March 21st Friday.
    "This was a day of tragedy , although it wasn't until midnight that I learned the worst. Knowing of nothing out of the ordinary happening, I had gone to Enniskillen at 4.30 pm with Strap , davies and Dredge where we had a gay time , playing Russian Bagatelle at the Imperial Hotel , Ping Pong at the YMCA and seeing "Lucky partners" at the Town hall Cinema. It was not till we got into the taxi for home, that we had the first confirmation of rumours of a mishap - when the taxi driver Aiken (* fromirvinestown) said he had herad of a flying boat crashing in the Free State. We wouldn't have believed it but for a few queer things which had occurred - that could be explained by the fact that the rumour was true.
    F/lt Holmes had stopped us as we were leaving the castle and asked us was on the crew of "A" - and he seemed in a stew over something; earlier when I heard went to the ops room to see if we were released for the day. I was not allowed in - an unsual thing - and Goup Cptain Btes was busy on the phones , surrounded by officers also unusual for he always phoned from his own office.
    these significant occurances meant nothing at the time but now they did- and as soon as we got to the castle I rushed to the operations room and one look at the face of the controller told me the truth. he gave me what details he could , namely that A , the second one to take off this morning had crashed into a peak in the Free State and that the whole crew of eight were killed - burnt beyond recognition - F/lt. Whitworth , P/O Seward ( who was on out kite for couple of weeks) , Peers davidson ; Sgts. harry Newbury , Dixie Bumbar, chalk , Oldfield.
    It seems that I was trying to climb, after jettisoning aqll depth charges and bombs, with one motor to get back to base whenthey crashed into this particular height of land which was 2100 feet high.
    They're trying to get the bodies out tomight if possible.
    This was the making of history for the PBY's that left here this morning were the first operational flight for an American flying boat in the RAF - the first flights for the new kites of which 240 Squadron was as proud and optimistic.
    We all sat gloomily thinking how last night we were all so cheerily drinking beer in the Mess - kidding Harry and Dixie about how today would be their end and a black mark against the PBY's. Little did we dream that we spoke the truth. I thought of Peers davidson with whom I was in company as much as in training and in whoose room I sat ( on his invitation) at Stranraer last Friday Fl/lt Vince Furlong and recalling our party at the King Edward Hotel in Torranto , when he and I took Madeline and Margret Walker out.
    Peers is the first of our class ( that I know) to pass on , I wonder who is next.
    Bed at 1.00 a.m..

    The other PBY had to land at Bowmore on account of weather after going to 23 W over the Atlantic , wonder if they heard the news yet.

    (Will finish this off tomorrow).

    Tuesday March 25th 1941.
    "Very depressing day. rained like Hell from morning till night.
    This afternoon the funeral for the boys killed in the crash was held at irvinestown.Only six of the eight buried there.
    F/lt Whitworth , P/O Peers davidson, Sgts. Dixie Dunbar , Chalk and "Al" Oldfield. (P/O Seward , his body wassent to his folks and harry Newbury being R.C. is having his funeral tomorrow.
    It was a very impressive ceremony, but therain spolied it. Slow marched for about a half a mile to the Church behind the beirs and then in.Quite a crowd mostly Army , Home-Guard , RUC and RAF but a lot of curious folks from Irvinestown who wanted to watch.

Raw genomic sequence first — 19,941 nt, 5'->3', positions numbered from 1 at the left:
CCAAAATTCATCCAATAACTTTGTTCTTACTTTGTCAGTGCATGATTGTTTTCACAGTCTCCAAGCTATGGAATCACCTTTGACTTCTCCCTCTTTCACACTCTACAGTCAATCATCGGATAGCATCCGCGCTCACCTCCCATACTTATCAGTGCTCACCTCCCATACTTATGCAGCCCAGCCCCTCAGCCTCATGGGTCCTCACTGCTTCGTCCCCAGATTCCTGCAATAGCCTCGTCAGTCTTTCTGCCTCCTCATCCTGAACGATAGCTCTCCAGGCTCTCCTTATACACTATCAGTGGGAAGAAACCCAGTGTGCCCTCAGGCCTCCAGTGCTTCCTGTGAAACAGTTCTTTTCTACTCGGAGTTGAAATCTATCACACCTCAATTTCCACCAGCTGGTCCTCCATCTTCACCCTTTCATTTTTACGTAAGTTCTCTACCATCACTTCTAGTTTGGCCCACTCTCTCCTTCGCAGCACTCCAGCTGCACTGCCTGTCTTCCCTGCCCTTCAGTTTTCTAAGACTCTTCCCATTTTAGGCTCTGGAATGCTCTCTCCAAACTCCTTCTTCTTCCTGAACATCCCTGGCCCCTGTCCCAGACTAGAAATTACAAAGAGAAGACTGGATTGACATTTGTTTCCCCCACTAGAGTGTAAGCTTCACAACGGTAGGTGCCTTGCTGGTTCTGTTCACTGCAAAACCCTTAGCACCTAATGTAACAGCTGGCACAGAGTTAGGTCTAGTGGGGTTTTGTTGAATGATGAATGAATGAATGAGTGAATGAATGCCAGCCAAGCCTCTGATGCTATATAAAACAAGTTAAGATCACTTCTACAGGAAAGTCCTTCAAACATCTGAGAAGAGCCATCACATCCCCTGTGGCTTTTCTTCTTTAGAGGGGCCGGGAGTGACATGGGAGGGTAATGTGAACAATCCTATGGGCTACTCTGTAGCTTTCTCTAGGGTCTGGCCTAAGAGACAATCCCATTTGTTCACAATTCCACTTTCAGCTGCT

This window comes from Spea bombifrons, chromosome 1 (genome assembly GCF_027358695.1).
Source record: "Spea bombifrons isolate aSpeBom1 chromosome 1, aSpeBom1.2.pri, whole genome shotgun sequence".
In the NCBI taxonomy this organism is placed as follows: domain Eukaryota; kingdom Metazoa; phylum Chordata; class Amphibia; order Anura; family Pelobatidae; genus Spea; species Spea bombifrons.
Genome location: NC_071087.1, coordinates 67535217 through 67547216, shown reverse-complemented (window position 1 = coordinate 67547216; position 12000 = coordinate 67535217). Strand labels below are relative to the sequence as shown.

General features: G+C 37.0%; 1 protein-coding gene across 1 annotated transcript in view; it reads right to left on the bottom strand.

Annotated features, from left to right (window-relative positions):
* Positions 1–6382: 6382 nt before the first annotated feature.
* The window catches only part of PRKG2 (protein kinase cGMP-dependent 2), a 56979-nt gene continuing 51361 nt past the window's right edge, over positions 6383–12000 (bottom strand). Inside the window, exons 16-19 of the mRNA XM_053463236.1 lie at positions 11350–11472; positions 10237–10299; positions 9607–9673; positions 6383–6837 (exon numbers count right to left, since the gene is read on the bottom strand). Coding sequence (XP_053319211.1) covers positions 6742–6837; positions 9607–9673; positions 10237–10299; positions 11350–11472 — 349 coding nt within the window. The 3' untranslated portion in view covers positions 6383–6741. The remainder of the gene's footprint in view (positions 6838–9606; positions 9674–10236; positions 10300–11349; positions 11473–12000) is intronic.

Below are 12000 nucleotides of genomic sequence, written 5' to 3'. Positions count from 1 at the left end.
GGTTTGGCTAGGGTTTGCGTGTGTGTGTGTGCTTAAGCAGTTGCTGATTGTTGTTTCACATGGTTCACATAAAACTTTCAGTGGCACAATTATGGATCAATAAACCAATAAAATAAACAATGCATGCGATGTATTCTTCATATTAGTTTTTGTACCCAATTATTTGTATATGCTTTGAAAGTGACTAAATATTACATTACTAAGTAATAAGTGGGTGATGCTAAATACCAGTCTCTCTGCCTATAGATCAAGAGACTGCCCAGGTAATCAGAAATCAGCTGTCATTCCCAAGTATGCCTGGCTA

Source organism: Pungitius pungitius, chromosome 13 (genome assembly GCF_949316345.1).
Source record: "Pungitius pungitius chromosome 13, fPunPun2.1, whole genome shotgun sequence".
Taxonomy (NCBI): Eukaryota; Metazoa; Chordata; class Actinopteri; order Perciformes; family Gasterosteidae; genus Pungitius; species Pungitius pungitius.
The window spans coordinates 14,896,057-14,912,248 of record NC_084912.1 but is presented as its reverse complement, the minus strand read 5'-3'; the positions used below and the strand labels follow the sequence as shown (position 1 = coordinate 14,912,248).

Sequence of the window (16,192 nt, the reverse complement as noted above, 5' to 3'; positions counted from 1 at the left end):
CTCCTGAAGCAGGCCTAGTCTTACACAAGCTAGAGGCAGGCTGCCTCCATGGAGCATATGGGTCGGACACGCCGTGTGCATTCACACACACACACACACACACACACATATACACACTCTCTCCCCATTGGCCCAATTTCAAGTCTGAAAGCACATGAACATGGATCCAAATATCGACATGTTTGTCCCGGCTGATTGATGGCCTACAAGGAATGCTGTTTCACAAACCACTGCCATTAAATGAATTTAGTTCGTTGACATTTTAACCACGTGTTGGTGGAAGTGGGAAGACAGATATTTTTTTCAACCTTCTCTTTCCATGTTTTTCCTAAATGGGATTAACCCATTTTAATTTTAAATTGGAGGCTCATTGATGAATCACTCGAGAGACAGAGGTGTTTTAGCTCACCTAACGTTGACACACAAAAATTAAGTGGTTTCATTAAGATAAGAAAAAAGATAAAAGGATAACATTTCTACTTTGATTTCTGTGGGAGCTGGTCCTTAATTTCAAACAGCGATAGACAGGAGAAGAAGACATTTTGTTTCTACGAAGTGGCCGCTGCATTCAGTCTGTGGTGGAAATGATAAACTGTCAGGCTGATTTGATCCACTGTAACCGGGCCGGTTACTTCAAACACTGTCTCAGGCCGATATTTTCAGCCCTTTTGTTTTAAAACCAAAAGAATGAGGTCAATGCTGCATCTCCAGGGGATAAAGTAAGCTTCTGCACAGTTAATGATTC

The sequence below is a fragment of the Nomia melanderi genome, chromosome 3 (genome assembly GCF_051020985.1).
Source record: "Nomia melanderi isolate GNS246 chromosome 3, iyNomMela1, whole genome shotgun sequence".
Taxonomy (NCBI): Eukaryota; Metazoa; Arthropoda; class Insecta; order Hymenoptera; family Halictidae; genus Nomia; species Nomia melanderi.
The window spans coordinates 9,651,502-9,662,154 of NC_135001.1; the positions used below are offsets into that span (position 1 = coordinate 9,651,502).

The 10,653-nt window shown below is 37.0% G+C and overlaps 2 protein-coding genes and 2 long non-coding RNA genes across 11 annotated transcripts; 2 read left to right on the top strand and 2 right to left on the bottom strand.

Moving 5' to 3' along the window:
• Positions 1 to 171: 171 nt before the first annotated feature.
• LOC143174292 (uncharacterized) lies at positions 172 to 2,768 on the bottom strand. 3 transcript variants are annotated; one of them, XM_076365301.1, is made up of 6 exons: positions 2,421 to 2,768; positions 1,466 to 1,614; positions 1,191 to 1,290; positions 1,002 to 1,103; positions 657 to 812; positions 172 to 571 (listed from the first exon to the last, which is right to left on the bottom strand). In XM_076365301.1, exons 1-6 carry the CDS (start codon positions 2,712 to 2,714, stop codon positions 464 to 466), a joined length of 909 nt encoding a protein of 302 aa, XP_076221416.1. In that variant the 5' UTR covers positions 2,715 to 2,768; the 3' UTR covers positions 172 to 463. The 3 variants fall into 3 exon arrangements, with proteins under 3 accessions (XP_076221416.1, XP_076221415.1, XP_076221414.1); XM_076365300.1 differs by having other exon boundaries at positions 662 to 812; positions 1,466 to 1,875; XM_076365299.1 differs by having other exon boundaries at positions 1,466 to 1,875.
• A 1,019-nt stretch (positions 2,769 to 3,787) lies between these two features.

they were laid to rest in the graveyard just outside the church with full military honours , firing party, bugler ( whose bugle got water in it and wouldn't blow worth a damn).
    Group captain bates and the C.O. asked me afterwards if when writing to Peers mother , I would enclose a photograph which he is having taken of the grave. damn nice of him I say.
    the two crews were supposed to move down to the new quarters at Killadeas - 4 miles away - into horribke nissan huts, raining as it was and wet we were , we didn't like the idea for tonight , so when Ho,mes phoned and told us to get off down there after tea - I phoned him and persuaded him to let us stay till morning. Gotta leave at 8.30 and have breakfast there - if we can get any !
    F/Sgt Barret returned today from his leave with his OBE medal which was presented to him at Buckingham palace by the King. he told me all about it. Also says London is having hell bombed out of it, especially last Thursday and Friday nights - but we dropped ten tons of bombs on Berlin last night so "Even Stephens".
    Yugoslavia signed a Pact with Germany today , what now !
    Lost "10 bob" at "Pontoon" tonight - but won it back and more at "Rap" Poker a couple of hours later.
    Wrote a 15 page letter to Peg - til 12.30 - last out of the mess as usual.


    The graves as they were shortly after the burials.

    The following month a 210 crew which left Lough Erne crashed off the West coast , one of the crew is buried on Cruit Island.
    10 Commonwealth graves only one of them is from AH532 Sgt Horace Arthur tann a W/Op. AG aged 20.
    The other member of this crew F/Sgt Alfred Tizzard AG waswashed ashore on Innishmore , one of the Aran Islands.

    F/lt Henry F.D. Breese
    W.Off. Clifford Bond.
    F/Sgt. Leslie S Dilnutt
    Sgt. Walter H Balch.
    Sgt. Alexander V McRae.
    AC2 Herbert V. Norton
    AC1 james F. Woodard.

  19. Smudger Jnr

    Smudger Jnr Our Man in Berlin

    I thought that these two pictures were too good not to post on this great Sunderland Thread.

    As the crew of the downed Whitley will bear Testamony to the Sunderlands rescue.

    Pictures from PRO as published in Coastal Command in Action.


    Attached Files:

  20. James S

    James S Very Senior Member

    Lucky men Tom , so many died or exposure or were dorwned.